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The idea is to capture not an image, but a feeling within the image.? Not a detail, but a culture within the detail.? And in Tiennanmen Square, the feeling and the culture of the place were going to be bound in a single object: a kite.
Tiennanmen Square, beyond its infamy as a place of political protest, is a beloved haunt of kite enthusiasts in Beijing.? Where else can you find such an open expanse, free of line-tangling trees and powercables, framed by the grandeur of Mao's Mausoleum and the Forbidden City?? It is an awesome and terrible place.? And the kite rises above it all.
Of course, it would have been an impossible shot without my telephoto lens.? Let the naysayers have their phallic jokes: this lens could take you to the moon.? Or at least to a kite.? Snap.
"Mark, look," Mary said, giving my arm a tug.? I wheeled around, thinking, in my annoyance, I would remind her never to tug at the arm of a photographer at work, until I saw what she was pointing at.? I lifted my camera to my eye.
Magnified within the lens—did I mention how long it was?—were four police officers in uniform, standing over someone in a dirty yellow overcoat.? The person was sitting—lying down—perhaps a woman, perhaps homeless, atop the underpass at the south end of the square.? A taxi driver had is car parked on the road directly adjacent to the scene, and was standing, leaning on the open door of his cab, saying something to the officers.
And then pointing at me.
I lowered the camera quickly from my eye, made slashing motions with my hands as if to say, No photo, no picture.? The sign language was lost on them.? They marched quickly toward me.
"What do we do? Mark, what should we do?"
"Don't worry, I didn't take a picture."? I should have worried.? We had been to the Great Wall that morning, fantastic shots that we weren't going to get again.? We had to protect those photos.? Had to. They were upon us.
They yelled something at me in Chinese, pointing at me, the camera, the underpass. They wanted the camera. The cabbie moved his taxi adjacent to us, now.
"No photo, no photo," I said desperately.? Either they didn't understand, or they did and they didn't believe me.? The lead officer was turning my camera over in his hands, pushing button after button, trying to get to the film.? Fortunately, he seemed not to be familiar with 35 millimeter single-lens-reflex cameras.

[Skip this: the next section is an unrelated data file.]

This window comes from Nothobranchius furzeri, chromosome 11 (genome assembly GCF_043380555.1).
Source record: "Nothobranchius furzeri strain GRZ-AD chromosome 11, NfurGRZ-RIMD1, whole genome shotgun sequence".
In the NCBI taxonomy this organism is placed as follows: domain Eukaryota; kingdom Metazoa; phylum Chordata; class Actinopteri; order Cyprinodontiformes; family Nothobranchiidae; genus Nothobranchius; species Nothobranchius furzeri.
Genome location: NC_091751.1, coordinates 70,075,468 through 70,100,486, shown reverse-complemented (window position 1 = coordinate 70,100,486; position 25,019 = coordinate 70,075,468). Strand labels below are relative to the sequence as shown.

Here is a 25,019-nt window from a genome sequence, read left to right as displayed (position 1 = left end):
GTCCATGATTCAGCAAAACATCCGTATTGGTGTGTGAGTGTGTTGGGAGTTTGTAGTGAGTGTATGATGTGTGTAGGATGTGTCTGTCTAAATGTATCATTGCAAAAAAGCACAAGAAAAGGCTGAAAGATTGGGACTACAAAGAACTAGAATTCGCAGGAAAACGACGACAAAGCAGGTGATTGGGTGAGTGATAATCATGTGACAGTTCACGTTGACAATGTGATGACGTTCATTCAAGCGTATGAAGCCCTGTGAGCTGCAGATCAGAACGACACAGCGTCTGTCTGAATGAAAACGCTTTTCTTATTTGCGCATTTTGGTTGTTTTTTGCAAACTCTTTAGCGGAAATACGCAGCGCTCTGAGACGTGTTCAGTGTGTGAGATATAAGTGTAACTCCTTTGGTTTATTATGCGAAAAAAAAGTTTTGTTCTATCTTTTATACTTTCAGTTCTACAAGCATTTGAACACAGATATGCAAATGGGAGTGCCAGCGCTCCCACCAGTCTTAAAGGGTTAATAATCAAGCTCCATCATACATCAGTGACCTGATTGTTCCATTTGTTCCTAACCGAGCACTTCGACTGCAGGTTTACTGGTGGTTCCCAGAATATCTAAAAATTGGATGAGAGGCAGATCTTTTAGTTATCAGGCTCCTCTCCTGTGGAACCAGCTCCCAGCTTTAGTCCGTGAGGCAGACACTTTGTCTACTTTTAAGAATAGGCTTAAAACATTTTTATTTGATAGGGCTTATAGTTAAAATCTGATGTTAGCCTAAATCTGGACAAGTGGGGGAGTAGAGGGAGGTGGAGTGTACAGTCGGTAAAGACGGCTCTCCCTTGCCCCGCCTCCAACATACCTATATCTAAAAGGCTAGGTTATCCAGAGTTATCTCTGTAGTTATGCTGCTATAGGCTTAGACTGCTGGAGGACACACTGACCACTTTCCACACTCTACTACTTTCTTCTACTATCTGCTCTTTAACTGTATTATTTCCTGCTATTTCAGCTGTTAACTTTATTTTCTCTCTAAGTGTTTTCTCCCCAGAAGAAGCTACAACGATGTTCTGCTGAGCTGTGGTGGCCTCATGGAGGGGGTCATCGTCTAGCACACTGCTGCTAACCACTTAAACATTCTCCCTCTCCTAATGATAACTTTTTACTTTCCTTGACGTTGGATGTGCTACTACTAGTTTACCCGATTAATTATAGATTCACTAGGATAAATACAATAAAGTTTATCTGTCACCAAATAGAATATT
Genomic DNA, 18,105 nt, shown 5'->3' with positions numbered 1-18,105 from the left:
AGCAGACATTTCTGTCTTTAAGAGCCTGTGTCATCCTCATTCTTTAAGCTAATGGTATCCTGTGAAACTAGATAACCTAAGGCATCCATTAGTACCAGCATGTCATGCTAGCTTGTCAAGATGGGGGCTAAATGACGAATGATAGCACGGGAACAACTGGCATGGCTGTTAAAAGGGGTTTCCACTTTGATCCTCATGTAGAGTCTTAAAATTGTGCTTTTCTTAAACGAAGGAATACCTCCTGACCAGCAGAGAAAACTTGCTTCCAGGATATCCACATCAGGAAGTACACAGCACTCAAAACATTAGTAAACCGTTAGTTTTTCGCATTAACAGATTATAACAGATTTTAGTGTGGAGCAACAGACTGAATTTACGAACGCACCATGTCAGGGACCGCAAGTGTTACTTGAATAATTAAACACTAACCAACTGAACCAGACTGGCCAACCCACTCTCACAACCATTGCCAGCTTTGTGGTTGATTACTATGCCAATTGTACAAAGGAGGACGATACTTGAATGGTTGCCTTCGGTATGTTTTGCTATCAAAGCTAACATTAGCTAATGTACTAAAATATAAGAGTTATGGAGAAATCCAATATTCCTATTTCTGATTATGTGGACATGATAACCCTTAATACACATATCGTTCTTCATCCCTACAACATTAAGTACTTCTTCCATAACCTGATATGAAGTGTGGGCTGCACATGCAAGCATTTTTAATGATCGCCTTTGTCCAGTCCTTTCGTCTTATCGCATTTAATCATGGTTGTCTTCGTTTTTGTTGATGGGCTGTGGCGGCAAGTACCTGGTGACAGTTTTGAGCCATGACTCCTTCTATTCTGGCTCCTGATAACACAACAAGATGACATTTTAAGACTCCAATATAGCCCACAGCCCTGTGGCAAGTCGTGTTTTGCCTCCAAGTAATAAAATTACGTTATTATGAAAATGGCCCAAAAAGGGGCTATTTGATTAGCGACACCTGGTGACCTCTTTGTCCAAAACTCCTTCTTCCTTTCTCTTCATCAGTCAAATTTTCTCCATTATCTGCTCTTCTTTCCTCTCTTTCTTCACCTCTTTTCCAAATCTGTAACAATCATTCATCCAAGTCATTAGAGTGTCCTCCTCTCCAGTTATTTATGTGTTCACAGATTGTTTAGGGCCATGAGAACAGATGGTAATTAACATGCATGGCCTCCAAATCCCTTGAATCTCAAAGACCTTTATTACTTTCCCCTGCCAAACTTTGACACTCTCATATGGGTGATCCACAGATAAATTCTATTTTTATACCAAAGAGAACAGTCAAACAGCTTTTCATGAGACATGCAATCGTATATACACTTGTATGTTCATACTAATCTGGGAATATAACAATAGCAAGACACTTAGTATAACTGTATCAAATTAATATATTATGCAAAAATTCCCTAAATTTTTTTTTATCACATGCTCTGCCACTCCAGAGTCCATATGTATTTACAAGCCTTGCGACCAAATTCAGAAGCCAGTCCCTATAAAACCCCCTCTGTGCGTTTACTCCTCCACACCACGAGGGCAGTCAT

A well-dressed woman approached us, a woman my wife would later refer to as "an angel, an English-speaking angel."
"Can I help you?" she asked with a smile.? I asked her to tell the officer that I hadn't taken any pictures of them.? She did, and said they just needed to check.
"Tell them I'll get it out for them."? Again, she did.? And before anyone knew what I was doing I had removed a pen from my pocket and thrust it into the inconspicuous film-rewind button on the underside of the camera.? The tiny motor began to whirr. Safe.
The English-Speaking Angel told us that the police wanted our film, but with a little sincere negotiation, it was agreed that we would get them developed immediately so that they could see I was telling the truth.? The other officers left, along with the taxi driver, while the fellow that had earlier shouted at me accompanied us stone-faced to the nearest closet-sized photo shop on Qianmen Dajie.
We piled in, uncomfortably close, as the police officer explained to the shop employee what he needed.? When I say uncomfortable, of course I mean that we were uncomfortable.? The fact that we were pressed against one another didn't seem to bother the officer at all.? Nor did it bother the clerk, who was probably cloistered in this shop every day without complaint.? It seemed odd, however, that the only door in the shop was the one off the street.? Where did they actually develop the film?
I expected the man in the shop to take our roll out of the store to develop it elsewhere, as some stores do back home.? Instead, he pulled down a rope hanging from the ceiling.? A trap door with a little ladder attached.? He ascended with our film into the black ether-world above.? We waited.
It actually did get too stuffy for the police officer.? For thirty minutes, Mary and I sat on small chairs while he stood outside the door.? At last the clerk descended again, and handed the envelope to our "escort."? He maintained the same stoney-frown as he flipped each picture back, and back.? Then his face softened to a smile as he handed me my photos."Sorry," he said, and again, "sorry!"? He bowed gently several times, raising his hands in apology, and smiling like a friend.? I couldn't figure out why he was apologizing to me.? I just felt lucky to have gotten out of this so easily.But when I looked at the photos, I figured it out.? The photos I had taken were terrible.? He must have meant "pity."